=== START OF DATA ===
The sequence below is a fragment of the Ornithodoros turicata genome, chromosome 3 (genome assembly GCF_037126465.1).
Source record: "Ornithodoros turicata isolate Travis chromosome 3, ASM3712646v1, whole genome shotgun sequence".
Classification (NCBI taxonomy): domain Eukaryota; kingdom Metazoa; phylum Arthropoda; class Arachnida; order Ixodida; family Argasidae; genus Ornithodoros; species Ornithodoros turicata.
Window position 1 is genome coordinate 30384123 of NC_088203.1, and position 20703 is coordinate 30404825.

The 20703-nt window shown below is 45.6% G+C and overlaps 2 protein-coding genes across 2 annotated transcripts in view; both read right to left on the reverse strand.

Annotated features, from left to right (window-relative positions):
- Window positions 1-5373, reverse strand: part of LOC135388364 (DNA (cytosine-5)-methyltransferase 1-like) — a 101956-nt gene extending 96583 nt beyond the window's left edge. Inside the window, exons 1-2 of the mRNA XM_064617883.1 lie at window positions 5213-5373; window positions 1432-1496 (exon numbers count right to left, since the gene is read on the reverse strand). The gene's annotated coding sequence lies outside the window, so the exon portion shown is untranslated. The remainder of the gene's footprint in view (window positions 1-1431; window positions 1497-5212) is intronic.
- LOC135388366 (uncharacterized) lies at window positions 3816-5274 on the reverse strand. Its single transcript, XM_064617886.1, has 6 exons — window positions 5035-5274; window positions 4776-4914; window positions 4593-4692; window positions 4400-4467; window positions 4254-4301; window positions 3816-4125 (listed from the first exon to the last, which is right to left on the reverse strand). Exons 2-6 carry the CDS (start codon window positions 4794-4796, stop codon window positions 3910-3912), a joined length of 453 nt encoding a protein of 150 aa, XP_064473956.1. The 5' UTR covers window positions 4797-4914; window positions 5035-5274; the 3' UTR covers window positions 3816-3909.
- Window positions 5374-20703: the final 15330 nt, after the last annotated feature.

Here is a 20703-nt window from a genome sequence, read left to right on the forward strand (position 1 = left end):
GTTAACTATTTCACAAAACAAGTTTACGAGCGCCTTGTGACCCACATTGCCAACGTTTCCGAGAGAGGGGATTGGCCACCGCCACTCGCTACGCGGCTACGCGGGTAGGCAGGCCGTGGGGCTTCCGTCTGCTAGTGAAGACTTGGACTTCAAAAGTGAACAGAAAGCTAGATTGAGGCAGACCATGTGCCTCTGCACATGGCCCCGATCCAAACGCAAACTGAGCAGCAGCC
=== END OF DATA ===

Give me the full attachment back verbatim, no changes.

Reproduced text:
The sequence below is a fragment of the Ornithodoros turicata genome, chromosome 3 (genome assembly GCF_037126465.1).
Source record: "Ornithodoros turicata isolate Travis chromosome 3, ASM3712646v1, whole genome shotgun sequence".
Classification (NCBI taxonomy): domain Eukaryota; kingdom Metazoa; phylum Arthropoda; class Arachnida; order Ixodida; family Argasidae; genus Ornithodoros; species Ornithodoros turicata.
Window position 1 is genome coordinate 30384123 of NC_088203.1, and position 20703 is coordinate 30404825.

The 20703-nt window shown below is 45.6% G+C and overlaps 2 protein-coding genes across 2 annotated transcripts in view; both read right to left on the reverse strand.

Annotated features, from left to right (window-relative positions):
- Window positions 1-5373, reverse strand: part of LOC135388364 (DNA (cytosine-5)-methyltransferase 1-like) — a 101956-nt gene extending 96583 nt beyond the window's left edge. Inside the window, exons 1-2 of the mRNA XM_064617883.1 lie at window positions 5213-5373; window positions 1432-1496 (exon numbers count right to left, since the gene is read on the reverse strand). The gene's annotated coding sequence lies outside the window, so the exon portion shown is untranslated. The remainder of the gene's footprint in view (window positions 1-1431; window positions 1497-5212) is intronic.
- LOC135388366 (uncharacterized) lies at window positions 3816-5274 on the reverse strand. Its single transcript, XM_064617886.1, has 6 exons — window positions 5035-5274; window positions 4776-4914; window positions 4593-4692; window positions 4400-4467; window positions 4254-4301; window positions 3816-4125 (listed from the first exon to the last, which is right to left on the reverse strand). Exons 2-6 carry the CDS (start codon window positions 4794-4796, stop codon window positions 3910-3912), a joined length of 453 nt encoding a protein of 150 aa, XP_064473956.1. The 5' UTR covers window positions 4797-4914; window positions 5035-5274; the 3' UTR covers window positions 3816-3909.
- Window positions 5374-20703: the final 15330 nt, after the last annotated feature.

Here is a 20703-nt window from a genome sequence, read left to right on the forward strand (position 1 = left end):
GTTAACTATTTCACAAAACAAGTTTACGAGCGCCTTGTGACCCACATTGCCAACGTTTCCGAGAGAGGGGATTGGCCACCGCCACTCGCTACGCGGCTACGCGGGTAGGCAGGCCGTGGGGCTTCCGTCTGCTAGTGAAGACTTGGACTTCAAAAGTGAACAGAAAGCTAGATTGAGGCAGACCATGTGCCTCTGCACATGGCCCCGATCCAAACGCAAACTGAGCAGCAGCC